THE PRACTICAL HANDBOOK FOR EMERGING ARTISTS
Edited by Margaret R. Lazzari
An interview with me on the topic of grant writing appeared in the Financial Concerns section of this book:
“What are the most important things for artists to know when applying for grants?"
"Grants are only one piece of the pie for artists. They are just one part of a whole strategy that you come up with for yourself.
Before you begin looking anywhere for funding, spend time to find your own objective. Always stick to it. That’s the first step. Artists sometimes make the mistake of wanting to mold themselves to what they think the needs of the grantor are. But actually it’s the reverse! You need to know your objectives first…."
Download PDF of Interview
ARTIST PROFILE: F. ALYSON POU
Atlanta - New York/March, 1980
By Angelo Lewis
This artist profile by Angelo Lewis describes in detail major projects from the 1970s:
Pow'er 1979 High Museum of Art Atlanta
Mappings 1977 Atlanta Art Worker’s Coalition
Motherlines 1978 Image Film and Video Center (see High Performance Magazine)
Cycles and Clues 1978 Georgia State Gallery
Personal Maintenance-Preserved Flowers 1978 Atlanta Women’s Art Collective
THE ARTIST PROJECT
Portraits of the Real Art Word
New York Artists 1981-1990
I was honored to be part of Peter Bellamy’s photojournalistic compilation of artist portraits that included artist like Jenny Holtzer, Kiki Smith, and many more famous, infamous and dedicated artists.
“The Artist Project ultimately is a celebration of the artist’s existence of choice and their desire to ‘make art’ in our society. It constitutes the most extensive, interlocking survey of the New York artist hat has ever been compiled, and it transcends the fact that it is essentially a collection of portraits of individuals; it has become, collectively, a documentation of a particular community and a recognition of their contribution to our culture.” William Zimmer, Art Critic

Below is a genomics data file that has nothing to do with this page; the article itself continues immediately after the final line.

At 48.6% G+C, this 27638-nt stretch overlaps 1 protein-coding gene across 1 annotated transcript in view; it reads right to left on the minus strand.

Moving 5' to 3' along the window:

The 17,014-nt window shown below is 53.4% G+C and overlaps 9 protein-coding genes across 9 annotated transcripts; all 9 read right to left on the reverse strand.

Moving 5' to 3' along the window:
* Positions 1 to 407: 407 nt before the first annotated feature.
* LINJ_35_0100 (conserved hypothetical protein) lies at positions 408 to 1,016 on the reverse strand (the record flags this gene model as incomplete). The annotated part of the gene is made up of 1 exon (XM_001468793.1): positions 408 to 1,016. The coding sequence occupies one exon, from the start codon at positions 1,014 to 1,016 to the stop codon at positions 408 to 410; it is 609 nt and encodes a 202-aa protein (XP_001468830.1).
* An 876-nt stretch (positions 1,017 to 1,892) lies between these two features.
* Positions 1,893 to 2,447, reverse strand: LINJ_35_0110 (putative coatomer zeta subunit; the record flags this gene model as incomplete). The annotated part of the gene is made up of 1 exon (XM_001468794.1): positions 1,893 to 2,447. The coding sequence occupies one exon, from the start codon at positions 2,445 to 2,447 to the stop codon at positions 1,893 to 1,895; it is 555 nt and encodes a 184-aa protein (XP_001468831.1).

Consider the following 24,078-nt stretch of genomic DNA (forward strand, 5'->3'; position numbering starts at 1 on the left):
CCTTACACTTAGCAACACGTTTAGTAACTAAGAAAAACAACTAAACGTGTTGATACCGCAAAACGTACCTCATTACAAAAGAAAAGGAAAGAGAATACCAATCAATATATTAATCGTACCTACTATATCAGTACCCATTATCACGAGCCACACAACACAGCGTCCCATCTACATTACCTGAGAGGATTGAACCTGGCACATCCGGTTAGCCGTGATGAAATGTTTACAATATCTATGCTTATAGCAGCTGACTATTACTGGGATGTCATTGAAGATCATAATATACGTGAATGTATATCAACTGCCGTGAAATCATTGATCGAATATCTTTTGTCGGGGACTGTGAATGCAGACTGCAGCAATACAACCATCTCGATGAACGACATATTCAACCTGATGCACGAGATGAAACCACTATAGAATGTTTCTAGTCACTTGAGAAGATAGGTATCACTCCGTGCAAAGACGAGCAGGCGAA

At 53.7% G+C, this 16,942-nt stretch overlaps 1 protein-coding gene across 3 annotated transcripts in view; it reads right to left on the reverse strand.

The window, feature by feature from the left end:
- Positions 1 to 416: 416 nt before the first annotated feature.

THE POLITICS OF WOMEN’S SPIRITUALITY
Essays on the rise of spiritual power within the Feminist Movement
Edited by Charlene Spretnak
Mary Beth Edelson wrote an essay for this book that included a section called CHANGING RITUALS BY ARTISTS… It included rituals by Donna Henes, Faith Wilding, Carolee Schneeman and more.
“The unique and sometimes zany way in which some women think is given full reign in our art/rituals, where we have the opportunity to recreate the world in our image. Artists bring the creative process to ritual. This process adds to its content, stimulates ritual’s evolution, and helps to avoid repetitious stagnation. The following works are ever-changing and evolving ritual performances by visual artists.
Personal Maintenance/Preserved Flowers; April 1978: A performance in which I sat in a chair for several hours without moving. The chair was at the end of a corridor facing a film image. The film was of me sitting on a toilet, legs spread apart with close-up shots from above of my hands as I pried long red fake fingernails off of each finger with a pair of scissors. The fingernails fell between my legs into the toilet. The film was projected above a bank of live flowers which I had picked and dipped in was. The performance took place at the opening of a large group show. Because of my stillness, silence, and lack of activity, most viewers chose to see and refer to me as an object. Many indulged in comments and insults which were directed at me as a passive receiver. This would never happen had I assumed an obviously aggressivedemeanor. As I sat watching the film, being aware of the crowd, I focused on the audience as individuals, hoping my silence would contribute to their own self-awareness in the situation. I thought about the helpless discomfort of an unwillingly passive role and how that produces frustration, acts of self-destruction, and violence in women’s lives. I concentrated on understanding vulnerability as a place from which knowledge and strength can grow. I concentrated on transforming the victim’s position.